- Investment returns – 5% real (after-inflation) returns
- Time horizon – 30 years (retire at age 65)
- Trading frequency: never – she would invest her money in a low-cost index fund either way and never sell until retirement
- Withdrawal strategy: she will immediately withdraw money at age 65 (for simplicity)
In this case, the $5,500 initial contribution will grow to $23,771 in 30 years, which if liquidated, would save you 15% * ($23,771 – $5,500) = $2,741 in taxes, or almost 50% of the original contribution.
What Affects The Tax Benefits Of A Roth IRA?
Long-term capital gains rate
The amount of benefit you get from contributing to a Roth IRA instead of a taxable account depends on the long-term capital gains rate. If Congress were to raise the capital gains rate in the future, your Roth IRA becomes more valuable.
Higher investment returns means more money that is protected from taxes when compared to a taxable account.
While I certainly do not recommend it, if you must trade, you should trade in a Roth IRA instead of a taxable account. All the trades in a taxable account are taxable events. On the other hand, you could theoretically day-trade in your Roth IRA without worrying about short-term capital gains.
The longer your investing time horizon, the larger your Roth IRA (and its tax benefits) will grow. If you pass your Roth IRA to your child or grandchild after you die (the so-called Stretch Roth IRA, described below), you can even lengthen the time horizon of the Roth IRA to beyond your own lifetime.
Stretch Roth IRA
One of the benefits of a Roth IRA is that you can pass it down to a beneficiary tax-free. This is a so-called stretch Roth IRA. Once the Roth IRA is passed to a beneficiary, the Roth IRA becomes subject to required minimum distributions, but these distributions are tax-free.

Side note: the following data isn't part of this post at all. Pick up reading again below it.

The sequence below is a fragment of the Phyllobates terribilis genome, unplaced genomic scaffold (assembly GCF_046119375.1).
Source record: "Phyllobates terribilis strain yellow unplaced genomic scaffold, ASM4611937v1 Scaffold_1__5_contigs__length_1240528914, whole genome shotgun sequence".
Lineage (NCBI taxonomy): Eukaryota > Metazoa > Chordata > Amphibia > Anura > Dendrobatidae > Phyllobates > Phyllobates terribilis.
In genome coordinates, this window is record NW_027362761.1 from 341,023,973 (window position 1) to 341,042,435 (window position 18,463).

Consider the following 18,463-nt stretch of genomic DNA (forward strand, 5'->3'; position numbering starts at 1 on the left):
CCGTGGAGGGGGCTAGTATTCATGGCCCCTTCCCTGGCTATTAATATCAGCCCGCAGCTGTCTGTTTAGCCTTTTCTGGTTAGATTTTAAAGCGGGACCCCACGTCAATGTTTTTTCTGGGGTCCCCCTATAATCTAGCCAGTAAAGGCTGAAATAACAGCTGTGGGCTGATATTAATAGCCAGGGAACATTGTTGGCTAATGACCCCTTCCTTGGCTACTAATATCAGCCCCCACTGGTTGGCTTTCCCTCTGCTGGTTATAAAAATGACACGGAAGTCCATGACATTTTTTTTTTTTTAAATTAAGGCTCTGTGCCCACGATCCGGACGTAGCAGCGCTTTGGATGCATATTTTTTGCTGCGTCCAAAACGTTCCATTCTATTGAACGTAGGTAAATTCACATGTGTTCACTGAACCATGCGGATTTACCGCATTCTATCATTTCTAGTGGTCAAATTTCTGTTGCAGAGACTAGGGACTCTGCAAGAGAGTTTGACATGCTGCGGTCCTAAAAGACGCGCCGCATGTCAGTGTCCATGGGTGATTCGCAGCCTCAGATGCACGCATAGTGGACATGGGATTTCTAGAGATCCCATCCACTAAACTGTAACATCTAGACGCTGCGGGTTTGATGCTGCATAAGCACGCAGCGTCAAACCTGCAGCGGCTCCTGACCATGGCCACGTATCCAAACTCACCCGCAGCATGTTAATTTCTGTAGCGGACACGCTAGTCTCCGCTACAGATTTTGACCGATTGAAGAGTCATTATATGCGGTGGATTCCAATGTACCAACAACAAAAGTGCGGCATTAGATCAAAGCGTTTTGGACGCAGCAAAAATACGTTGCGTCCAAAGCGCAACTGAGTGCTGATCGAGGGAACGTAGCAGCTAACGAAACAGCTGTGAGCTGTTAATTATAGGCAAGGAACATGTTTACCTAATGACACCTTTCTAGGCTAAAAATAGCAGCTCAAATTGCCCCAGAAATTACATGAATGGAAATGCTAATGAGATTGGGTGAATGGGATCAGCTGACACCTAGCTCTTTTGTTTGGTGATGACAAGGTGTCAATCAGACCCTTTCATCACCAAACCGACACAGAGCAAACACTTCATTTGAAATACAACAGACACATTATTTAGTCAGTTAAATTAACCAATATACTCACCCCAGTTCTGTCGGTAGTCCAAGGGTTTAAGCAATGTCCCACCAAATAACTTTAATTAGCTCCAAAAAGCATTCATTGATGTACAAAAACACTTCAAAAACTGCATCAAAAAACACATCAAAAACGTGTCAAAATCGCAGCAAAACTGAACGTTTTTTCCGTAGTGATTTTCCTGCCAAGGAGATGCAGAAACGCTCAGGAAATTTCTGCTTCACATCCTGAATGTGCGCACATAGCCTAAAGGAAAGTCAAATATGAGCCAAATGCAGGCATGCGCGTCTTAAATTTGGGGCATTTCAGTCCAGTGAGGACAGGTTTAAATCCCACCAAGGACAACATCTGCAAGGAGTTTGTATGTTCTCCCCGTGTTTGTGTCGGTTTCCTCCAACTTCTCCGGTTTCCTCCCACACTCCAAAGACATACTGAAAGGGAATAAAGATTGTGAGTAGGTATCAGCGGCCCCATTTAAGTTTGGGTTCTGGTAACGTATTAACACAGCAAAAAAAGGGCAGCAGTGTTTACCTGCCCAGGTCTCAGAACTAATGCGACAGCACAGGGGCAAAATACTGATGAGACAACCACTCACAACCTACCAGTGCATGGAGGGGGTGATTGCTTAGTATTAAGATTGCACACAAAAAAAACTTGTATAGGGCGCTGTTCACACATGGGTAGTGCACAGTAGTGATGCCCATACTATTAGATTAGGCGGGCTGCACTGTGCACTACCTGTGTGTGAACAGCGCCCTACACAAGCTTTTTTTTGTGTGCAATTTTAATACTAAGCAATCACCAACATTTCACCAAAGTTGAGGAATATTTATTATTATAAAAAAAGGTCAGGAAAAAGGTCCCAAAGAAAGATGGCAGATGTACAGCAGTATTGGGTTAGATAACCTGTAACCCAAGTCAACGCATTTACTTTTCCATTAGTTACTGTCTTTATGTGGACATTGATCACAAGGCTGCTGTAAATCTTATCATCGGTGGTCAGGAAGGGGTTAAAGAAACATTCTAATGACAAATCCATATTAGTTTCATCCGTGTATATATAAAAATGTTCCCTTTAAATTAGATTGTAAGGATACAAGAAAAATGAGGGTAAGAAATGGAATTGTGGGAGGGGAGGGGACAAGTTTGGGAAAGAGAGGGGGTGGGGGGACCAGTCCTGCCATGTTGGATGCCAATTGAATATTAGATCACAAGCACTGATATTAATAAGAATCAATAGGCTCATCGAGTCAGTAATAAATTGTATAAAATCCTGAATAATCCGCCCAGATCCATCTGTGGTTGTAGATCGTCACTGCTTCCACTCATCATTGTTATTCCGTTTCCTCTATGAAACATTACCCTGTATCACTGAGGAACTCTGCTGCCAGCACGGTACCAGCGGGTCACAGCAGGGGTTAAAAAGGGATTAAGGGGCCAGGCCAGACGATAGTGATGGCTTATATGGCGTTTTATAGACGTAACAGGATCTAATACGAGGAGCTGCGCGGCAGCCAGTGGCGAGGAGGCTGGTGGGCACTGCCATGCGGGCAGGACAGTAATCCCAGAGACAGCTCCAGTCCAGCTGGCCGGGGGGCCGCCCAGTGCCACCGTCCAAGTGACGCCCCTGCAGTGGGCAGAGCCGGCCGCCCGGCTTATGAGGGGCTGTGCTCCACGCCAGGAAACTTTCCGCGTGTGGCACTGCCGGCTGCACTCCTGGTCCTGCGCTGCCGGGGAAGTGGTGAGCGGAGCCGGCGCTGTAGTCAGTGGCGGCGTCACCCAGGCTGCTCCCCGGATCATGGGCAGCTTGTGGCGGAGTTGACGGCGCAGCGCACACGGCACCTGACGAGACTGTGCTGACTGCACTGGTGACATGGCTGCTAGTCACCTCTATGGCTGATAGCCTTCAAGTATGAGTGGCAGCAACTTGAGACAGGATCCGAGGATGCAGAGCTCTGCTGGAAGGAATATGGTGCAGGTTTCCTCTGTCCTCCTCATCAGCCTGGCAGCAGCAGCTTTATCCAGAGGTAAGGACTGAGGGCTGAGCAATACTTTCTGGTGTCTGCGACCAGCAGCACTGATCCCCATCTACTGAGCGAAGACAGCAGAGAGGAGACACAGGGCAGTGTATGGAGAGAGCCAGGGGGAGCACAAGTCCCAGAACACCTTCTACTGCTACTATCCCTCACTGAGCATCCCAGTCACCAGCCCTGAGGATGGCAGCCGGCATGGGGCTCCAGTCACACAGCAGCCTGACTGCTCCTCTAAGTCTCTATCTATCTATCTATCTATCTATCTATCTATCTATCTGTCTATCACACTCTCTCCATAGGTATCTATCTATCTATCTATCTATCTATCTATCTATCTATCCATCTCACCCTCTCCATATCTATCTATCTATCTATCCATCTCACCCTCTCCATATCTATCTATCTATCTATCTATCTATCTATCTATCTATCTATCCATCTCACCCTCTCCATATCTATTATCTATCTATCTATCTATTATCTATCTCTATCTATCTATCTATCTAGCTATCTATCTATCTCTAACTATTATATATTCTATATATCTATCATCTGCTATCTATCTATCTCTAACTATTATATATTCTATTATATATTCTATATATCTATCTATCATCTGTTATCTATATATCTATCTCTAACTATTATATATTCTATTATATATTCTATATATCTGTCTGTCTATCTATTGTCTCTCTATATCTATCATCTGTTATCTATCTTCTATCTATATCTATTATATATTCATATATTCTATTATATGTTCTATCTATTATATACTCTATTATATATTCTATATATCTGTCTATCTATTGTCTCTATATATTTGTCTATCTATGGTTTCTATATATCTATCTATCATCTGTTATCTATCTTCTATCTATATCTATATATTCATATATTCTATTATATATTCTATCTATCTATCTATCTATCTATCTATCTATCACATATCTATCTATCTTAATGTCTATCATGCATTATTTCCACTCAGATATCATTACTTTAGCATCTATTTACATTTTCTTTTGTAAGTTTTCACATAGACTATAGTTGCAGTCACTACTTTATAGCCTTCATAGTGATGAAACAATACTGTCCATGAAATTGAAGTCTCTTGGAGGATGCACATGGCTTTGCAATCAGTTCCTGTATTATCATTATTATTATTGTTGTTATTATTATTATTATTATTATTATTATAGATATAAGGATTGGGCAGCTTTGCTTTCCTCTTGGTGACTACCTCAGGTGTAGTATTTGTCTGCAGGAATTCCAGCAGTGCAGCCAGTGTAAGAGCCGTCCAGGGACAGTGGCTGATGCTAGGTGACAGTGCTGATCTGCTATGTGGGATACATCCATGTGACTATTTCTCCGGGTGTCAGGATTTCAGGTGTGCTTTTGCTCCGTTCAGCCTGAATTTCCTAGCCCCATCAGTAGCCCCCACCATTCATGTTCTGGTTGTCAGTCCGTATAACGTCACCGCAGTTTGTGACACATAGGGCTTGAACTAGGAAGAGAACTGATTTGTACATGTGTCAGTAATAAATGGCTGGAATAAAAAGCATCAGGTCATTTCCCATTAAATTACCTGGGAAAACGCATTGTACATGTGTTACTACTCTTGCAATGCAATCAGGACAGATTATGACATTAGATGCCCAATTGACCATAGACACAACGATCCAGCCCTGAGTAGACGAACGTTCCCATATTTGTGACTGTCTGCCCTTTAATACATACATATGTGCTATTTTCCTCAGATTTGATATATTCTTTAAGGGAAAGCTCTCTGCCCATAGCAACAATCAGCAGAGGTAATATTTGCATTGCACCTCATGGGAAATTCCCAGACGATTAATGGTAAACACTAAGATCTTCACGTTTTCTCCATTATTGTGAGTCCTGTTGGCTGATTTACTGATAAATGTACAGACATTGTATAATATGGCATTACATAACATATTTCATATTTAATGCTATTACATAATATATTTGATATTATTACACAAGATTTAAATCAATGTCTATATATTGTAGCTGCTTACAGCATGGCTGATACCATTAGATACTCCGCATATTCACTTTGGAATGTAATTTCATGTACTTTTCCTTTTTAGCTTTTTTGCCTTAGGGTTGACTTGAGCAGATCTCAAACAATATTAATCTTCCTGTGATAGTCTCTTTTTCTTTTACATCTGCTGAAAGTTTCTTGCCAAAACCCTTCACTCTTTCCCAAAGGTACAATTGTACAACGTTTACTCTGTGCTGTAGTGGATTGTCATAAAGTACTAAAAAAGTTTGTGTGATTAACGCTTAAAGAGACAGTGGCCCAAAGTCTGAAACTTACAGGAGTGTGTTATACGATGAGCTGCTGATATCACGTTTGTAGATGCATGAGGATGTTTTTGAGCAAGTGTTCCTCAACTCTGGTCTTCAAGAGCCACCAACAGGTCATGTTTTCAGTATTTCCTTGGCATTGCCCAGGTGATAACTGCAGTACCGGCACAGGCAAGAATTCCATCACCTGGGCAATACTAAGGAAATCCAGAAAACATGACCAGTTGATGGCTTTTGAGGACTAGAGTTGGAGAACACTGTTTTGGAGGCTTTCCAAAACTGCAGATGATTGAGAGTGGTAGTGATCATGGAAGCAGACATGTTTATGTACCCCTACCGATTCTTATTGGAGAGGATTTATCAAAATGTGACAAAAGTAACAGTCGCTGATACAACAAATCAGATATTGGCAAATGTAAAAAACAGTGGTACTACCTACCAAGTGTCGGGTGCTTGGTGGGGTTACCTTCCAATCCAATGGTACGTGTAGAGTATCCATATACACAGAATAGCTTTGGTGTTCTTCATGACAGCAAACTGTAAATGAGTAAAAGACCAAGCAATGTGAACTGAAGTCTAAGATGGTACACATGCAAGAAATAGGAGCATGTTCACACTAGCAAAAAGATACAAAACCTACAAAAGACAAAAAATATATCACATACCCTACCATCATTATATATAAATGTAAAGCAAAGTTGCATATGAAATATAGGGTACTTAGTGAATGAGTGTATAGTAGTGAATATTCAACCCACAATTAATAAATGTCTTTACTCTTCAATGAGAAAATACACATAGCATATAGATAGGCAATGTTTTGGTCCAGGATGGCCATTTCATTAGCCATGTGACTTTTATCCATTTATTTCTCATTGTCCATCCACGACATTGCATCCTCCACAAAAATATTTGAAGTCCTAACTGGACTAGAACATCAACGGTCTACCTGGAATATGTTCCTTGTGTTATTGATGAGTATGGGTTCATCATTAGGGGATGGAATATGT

This means that if you were to invest in a Roth IRA when you are 30, die at age 95 and pass it on to your 25-year-old grandchild, the Roth IRA could have over a century of tax-free growth. The benefits of a Roth IRA are in proportion to how much tax-free investment gains it creates, and the longer you (and your heirs) hold the money in the Roth IRA, the more tax-free benefits it will provide.
The tax benefits of a Roth IRA are quite significant, especially early in your career. The value of a Roth IRA is based primarily on the expected total return of the Roth IRA. For young investors with a long investment time horizon, a Roth IRA can be very valuable.
And if you end up not using your Roth IRA during your lifetime and pass it on to your children or grandchildren in the form of a stretch Roth IRA, the Roth IRA’s value becomes even greater.
Because of the account’s tax benefits, physicians and other high-income professionals should strongly consider contributing to a backdoor Roth IRA in addition to their other tax-advantaged accounts.
What do you think? How valuable do you think a Roth IRA is? Are you planning to never withdraw from your Roth IRA and leave it to a child or grandchild (stretch Roth IRA)?